Natural Woman.” In addition, she had a guest performance in an episode of the
comedy series “The Chris Rock Show” (1997, as herself).
In 1997, Blige made further progress in her music career. She moved to MCA
Records and released her third recording Share My World, this time without Sean
Combs’ involvement. The more vibrant and optimistic toned album was produced by
high profile Jimmy Jam and Terry Lewis, Chucky Thompson, R. Kelly, Babyface, and
Rodney Jerkins. Debuting at No.1 on the Billboard 200, it set off the hit
singles “Love Is All We Need” (featuring Nas), “I Can Love You” (featuring Lil’
Kim), “Everything” and “Seven Days.” The triple-platinum recording did even
better than the previous two. Share My World won an American Music and a Lady of
Soul for Best R&B/Soul Album. The victory was ensued by the golden album The
Tour, Blige’s recorded live performance of the Share My World tour, as well as
by her work for the soundtrack of Money Talks (1997). Stepping further in
acting, she was seen as Ola Mae in an installment of “The Jamie Foxx Show”
(1998), before appearing as herself in “Moesha” (1999).
On August 17, 1999, Blige’s next album, Mary, was released. The album featured
collaborations with Aretha Franklin (sang duet on “Don’t Waste Your Time”), Eric
Clapton (played guitar on “Give Me You”), Lauryn Hill (wrote, produced and sang
background on “All That I Can Say”) and George Michael (sang duet on “As,”
featured on the UK release). The double platinum album was re-released as a
double disc set with two bonus tracks: “Sincerity” (featuring Nas & DMX) and
“Confrontation.” Although it was critically praised, Mary did not gain the same
commercial success as former albums. This shortcoming was worked on with the
dance remix of Blige’s single “Your Child,” which topped the Billboard’s Hot
Dance Music/Club Play chart for a full week in October 2000. She also released
Ballads (2000), an overseas-only compilation of her ballad songs. Blige
continued her acting with a guest role as Simone Fellows in the drama TV series
“Strong Medicine” (2001). She also made her big-screen acting debut in Prison
Song (2001), playing Mrs. Butler.
Once again hitting the music industry, the R&B singer launched No More Drama
(2001), with the hit single “Family Affair,” which lingered at the peak of
Billboard Hot 100 for six consecutive weeks. The second track, “No More Drama,”
became one of the Top 20. On January 29, 2002, No More Drama was repackaged and
featured two brand new songs and two remixes. The repackage sold four million
copies internationally and was certified double platinum. Blige then netted a
Grammy for Best Female R&B Performance for the track “He Think I Don’t Know.”
The success was followed by her work on soundtracks for the movies Undercover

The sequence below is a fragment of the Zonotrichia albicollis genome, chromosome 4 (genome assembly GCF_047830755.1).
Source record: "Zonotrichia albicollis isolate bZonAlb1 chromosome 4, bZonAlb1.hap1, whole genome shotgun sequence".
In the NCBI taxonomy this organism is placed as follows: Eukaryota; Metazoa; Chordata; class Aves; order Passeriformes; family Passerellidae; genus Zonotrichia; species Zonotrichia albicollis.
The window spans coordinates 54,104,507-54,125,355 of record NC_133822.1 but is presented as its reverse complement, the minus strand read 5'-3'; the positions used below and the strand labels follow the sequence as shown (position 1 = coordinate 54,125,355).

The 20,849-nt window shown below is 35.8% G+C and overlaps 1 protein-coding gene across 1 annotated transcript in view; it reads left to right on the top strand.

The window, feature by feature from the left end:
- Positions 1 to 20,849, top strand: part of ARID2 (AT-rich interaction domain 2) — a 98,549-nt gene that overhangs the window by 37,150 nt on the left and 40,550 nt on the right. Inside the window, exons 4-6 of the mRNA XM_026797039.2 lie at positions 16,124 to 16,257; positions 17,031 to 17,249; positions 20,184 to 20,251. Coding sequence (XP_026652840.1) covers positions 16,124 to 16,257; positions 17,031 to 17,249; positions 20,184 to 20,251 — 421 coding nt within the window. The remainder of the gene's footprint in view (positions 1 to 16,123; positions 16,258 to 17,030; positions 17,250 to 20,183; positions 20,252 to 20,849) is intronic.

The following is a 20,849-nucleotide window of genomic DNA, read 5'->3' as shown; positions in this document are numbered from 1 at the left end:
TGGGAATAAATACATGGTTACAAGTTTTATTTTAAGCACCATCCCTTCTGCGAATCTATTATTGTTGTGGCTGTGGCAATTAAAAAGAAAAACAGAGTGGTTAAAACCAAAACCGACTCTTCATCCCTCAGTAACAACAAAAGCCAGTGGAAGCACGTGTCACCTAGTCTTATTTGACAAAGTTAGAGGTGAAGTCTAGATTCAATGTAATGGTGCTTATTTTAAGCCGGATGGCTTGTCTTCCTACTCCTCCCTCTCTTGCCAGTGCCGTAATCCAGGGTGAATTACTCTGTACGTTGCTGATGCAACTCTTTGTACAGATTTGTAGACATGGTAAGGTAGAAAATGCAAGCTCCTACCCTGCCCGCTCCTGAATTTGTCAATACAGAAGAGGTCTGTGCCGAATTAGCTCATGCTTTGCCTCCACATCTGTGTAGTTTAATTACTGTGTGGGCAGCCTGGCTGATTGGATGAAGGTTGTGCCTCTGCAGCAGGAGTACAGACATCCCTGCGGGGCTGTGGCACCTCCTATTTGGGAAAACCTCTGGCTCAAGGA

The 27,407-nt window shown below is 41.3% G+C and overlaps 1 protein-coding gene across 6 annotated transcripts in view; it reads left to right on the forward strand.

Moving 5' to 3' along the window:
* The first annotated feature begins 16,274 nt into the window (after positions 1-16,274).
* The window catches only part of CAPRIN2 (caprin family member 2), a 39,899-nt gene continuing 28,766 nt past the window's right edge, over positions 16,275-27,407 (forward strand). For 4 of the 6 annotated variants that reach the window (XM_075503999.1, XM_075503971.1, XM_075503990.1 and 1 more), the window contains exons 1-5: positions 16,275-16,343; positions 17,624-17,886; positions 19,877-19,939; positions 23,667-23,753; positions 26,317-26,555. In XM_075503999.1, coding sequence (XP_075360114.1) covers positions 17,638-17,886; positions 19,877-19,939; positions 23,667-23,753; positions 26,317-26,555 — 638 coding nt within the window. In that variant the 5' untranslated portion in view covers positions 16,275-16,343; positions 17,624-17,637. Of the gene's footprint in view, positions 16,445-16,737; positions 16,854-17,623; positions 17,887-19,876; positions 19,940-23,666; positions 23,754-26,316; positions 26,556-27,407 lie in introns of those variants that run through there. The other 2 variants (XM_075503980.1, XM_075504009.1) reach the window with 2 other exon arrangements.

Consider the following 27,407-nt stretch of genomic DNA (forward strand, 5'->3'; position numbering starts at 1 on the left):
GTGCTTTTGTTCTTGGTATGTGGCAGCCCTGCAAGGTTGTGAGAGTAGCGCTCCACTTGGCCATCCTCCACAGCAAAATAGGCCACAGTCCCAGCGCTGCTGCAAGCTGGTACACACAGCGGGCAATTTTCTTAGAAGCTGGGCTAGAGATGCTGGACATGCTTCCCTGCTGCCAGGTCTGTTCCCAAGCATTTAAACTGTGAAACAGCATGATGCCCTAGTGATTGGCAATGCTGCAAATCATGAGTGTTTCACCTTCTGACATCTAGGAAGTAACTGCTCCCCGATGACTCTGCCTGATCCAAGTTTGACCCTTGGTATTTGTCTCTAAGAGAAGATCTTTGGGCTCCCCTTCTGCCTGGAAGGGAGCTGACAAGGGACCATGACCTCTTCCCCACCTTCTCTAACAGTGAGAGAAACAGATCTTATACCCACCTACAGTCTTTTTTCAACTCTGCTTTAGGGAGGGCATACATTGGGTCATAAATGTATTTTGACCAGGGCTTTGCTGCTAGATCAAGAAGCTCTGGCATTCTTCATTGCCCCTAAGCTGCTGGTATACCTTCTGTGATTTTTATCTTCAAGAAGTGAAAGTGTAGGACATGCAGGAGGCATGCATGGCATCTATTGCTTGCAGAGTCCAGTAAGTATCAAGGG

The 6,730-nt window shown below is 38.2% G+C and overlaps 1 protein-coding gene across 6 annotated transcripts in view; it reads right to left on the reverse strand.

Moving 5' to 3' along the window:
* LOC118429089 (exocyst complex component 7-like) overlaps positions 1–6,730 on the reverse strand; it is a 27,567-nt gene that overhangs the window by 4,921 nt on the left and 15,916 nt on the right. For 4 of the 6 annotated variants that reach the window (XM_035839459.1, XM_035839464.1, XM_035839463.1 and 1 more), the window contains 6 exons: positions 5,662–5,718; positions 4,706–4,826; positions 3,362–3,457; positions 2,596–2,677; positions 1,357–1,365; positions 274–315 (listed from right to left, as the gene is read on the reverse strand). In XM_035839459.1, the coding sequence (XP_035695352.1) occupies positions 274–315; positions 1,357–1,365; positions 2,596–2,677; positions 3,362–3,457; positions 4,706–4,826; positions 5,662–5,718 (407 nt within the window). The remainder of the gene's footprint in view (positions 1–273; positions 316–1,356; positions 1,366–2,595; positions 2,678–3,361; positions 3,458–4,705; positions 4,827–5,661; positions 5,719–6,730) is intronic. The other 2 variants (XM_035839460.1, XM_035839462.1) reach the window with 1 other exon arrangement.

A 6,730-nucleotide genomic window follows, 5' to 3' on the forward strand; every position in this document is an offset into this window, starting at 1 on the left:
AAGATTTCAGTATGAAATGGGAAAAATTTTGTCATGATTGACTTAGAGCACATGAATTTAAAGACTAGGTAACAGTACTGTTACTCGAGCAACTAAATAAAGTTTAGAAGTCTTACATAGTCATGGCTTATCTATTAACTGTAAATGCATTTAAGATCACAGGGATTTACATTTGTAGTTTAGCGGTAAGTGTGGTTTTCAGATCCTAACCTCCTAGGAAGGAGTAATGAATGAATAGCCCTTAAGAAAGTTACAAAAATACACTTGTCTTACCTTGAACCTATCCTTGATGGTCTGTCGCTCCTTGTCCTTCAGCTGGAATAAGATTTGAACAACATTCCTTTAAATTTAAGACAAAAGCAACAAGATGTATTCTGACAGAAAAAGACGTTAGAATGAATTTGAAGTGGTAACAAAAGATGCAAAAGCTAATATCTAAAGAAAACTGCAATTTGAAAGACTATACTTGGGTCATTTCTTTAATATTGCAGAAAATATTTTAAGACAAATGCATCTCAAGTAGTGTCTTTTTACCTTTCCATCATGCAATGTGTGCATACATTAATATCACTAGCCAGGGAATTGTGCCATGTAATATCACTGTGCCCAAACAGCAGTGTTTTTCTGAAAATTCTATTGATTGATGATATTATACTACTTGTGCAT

Brother (2002), Brown Sugar (2002), Deliver Us from Eva (2003) and Honey (2003).
Blige rejoined Sean Combs on her sixth album Love & Life (2003), under the label
of Geffen Records. The album debuted at No. 1 on the Billboard 200 and earned
platinum certification, whereas its single “Love @ 1st Sight” cracked the top 10
of the Hot R&B/Hip-Hop charts. However, the album was criticized for its lack of
consistency and noticeable attempts to recapture the early Blige/Combs glory.
Following her lowest-selling album and biggest commercial disappointment, Blige
worked on “Sorry Seems to Be the Hardest Word” for the sequel Bridget Jones: The
Edge of Reason (2004). An eager performer, she went to the stage and had a
Broadway debut in “The Exonerated” (2004), portraying Sunny Jacobs, a 20-year
old innocent convict.
The next year, Blige satisfied her fans by launching The Breakthrough (2005),
under Geffen Records. Debuting in the first position of R&B albums and Billboard
200 albums charts, The Breakthrough broke many records after selling 727,163
copies in its first week. Since the release, the recording has sold over 2
million copies in the US and 3 million overseas. Its lead off single, “Be
Without You,” quickly raced up the R&B and pop charts and broke the record for
settling on the top of the former chart for fifteen weeks in a row. The second
hit single, “One,” sustained the album’s dominance with its heavy play.
Recently, Blige made a second appearance as a musical guest in a 2006 episode of
“Saturday Night Live.” Her first performance on the show was in 1993. On the big
screen, the skilled performer is set to star as the late jazz musician and
classical pianist Nina Simone in an untitled Nina Simone project (2007), written
by Cynthia Mort.
Grammy: Best Female R&B Performance, “He Think I Don’t Know,” 2003
American Music: Favorite Soul/R&B Album, Share My World, 1998
Lady of Soul: R&B/Soul Album of the Year Solo, Share My World, 1998
Lady of Soul: Best R&B Solo Single, “Not Gon’ Cry,” 1997
Grammy: Best Rap Performance by a Duo or Group, “I’ll Be There for
You/You’re All I Need” (with Method Man), 1996